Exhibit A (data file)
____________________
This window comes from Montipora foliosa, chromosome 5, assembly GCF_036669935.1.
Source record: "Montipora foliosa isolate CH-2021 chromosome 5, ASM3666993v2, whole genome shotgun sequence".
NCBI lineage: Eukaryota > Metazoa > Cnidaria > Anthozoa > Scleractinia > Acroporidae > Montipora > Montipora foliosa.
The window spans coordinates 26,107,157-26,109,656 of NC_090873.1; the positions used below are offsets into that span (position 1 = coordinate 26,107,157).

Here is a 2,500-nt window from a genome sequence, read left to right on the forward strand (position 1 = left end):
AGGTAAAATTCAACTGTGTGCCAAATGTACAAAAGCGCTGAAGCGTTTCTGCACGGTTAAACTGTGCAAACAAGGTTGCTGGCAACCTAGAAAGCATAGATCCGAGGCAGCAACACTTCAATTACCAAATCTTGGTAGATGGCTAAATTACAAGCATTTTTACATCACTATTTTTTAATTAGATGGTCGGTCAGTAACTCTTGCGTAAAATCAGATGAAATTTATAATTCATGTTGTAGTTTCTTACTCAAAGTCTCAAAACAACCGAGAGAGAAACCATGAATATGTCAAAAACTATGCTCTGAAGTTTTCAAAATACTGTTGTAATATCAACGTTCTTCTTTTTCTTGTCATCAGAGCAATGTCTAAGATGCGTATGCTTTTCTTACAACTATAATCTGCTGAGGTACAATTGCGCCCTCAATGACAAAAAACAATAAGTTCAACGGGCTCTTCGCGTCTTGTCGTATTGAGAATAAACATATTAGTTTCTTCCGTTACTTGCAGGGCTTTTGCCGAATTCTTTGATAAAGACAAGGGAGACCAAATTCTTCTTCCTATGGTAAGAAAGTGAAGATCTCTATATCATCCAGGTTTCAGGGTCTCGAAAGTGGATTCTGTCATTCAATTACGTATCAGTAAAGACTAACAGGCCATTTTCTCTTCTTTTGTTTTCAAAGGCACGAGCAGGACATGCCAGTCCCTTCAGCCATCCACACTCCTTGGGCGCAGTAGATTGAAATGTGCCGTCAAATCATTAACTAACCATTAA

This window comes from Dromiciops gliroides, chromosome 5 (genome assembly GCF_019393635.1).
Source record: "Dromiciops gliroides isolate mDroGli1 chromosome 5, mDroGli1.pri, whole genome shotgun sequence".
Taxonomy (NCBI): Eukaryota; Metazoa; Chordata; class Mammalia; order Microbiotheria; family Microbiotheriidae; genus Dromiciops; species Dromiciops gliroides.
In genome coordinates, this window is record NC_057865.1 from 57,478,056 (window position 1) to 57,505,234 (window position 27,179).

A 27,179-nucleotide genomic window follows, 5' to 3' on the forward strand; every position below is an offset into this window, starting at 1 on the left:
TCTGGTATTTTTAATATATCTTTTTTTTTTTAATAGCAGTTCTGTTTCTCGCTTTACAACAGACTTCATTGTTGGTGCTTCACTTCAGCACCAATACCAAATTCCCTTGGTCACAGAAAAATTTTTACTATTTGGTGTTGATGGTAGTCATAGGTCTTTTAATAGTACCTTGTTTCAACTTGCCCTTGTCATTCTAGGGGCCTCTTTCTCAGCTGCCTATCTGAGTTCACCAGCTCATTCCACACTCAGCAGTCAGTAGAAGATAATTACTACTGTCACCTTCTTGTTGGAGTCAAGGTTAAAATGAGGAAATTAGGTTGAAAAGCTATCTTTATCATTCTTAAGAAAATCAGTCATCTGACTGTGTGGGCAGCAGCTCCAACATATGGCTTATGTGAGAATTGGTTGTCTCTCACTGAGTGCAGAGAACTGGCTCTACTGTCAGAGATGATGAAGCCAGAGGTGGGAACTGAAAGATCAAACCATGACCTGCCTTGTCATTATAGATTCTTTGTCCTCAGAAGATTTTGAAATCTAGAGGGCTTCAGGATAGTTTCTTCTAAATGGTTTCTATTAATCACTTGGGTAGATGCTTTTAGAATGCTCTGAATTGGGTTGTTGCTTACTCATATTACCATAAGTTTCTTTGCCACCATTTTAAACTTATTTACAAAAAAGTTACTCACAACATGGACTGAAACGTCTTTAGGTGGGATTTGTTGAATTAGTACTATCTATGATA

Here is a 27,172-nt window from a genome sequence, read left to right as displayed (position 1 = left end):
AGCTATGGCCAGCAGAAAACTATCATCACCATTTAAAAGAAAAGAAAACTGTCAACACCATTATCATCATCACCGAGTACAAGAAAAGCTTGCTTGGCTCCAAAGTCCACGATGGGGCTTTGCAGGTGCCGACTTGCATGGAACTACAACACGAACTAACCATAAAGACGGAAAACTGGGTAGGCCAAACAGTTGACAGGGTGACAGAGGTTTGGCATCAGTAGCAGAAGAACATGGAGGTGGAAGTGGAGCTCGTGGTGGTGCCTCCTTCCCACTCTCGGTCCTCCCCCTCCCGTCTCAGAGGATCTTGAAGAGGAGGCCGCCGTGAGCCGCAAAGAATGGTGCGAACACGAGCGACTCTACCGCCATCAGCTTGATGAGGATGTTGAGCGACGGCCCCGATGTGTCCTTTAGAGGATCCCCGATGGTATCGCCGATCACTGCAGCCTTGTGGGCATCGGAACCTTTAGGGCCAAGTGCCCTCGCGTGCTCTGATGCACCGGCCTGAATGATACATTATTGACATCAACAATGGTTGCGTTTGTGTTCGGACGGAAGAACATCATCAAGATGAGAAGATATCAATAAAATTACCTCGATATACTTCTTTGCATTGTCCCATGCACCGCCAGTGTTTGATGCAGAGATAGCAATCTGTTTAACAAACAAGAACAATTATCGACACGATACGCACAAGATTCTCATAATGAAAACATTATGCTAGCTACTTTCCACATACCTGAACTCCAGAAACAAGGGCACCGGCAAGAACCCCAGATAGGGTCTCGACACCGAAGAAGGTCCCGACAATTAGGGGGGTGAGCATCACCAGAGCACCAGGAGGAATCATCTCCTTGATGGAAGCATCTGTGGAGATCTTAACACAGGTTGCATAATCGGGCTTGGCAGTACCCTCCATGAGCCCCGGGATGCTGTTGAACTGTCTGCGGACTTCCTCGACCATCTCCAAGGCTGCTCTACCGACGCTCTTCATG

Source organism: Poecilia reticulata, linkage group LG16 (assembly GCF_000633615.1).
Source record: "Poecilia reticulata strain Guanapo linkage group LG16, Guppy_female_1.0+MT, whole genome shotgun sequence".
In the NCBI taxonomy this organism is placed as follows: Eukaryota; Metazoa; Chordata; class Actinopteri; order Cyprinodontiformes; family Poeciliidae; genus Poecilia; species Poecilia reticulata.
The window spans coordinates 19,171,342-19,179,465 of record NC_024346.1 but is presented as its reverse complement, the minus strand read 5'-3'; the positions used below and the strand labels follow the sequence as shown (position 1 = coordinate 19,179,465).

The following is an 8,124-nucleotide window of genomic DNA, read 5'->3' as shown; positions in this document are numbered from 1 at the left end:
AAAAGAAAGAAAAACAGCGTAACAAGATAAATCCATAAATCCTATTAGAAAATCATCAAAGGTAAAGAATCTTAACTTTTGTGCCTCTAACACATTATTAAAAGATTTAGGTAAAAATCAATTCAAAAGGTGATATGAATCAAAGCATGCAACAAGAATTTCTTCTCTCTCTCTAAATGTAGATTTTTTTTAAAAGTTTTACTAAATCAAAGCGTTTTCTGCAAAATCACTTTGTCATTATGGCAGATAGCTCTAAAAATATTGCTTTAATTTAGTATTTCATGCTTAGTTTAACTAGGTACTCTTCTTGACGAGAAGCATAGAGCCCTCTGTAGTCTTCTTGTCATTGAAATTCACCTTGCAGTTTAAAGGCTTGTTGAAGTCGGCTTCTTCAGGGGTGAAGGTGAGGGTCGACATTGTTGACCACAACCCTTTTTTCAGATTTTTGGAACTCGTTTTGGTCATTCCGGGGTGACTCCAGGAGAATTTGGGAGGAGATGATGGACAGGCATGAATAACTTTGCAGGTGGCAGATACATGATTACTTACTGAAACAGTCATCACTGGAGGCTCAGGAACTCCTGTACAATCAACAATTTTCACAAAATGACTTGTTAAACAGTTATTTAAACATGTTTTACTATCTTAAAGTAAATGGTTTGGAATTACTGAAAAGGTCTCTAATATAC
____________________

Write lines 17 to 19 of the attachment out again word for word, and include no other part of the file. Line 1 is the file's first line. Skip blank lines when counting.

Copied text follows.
In the NCBI taxonomy this organism is placed as follows: Eukaryota; Metazoa; Chordata; class Actinopteri; order Cyprinodontiformes; family Poeciliidae; genus Poecilia; species Poecilia reticulata.
The window spans coordinates 19,171,342-19,179,465 of record NC_024346.1 but is presented as its reverse complement, the minus strand read 5'-3'; the positions used below and the strand labels follow the sequence as shown (position 1 = coordinate 19,179,465).

The following is an 8,124-nucleotide window of genomic DNA, read 5'->3' as shown; positions in this document are numbered from 1 at the left end: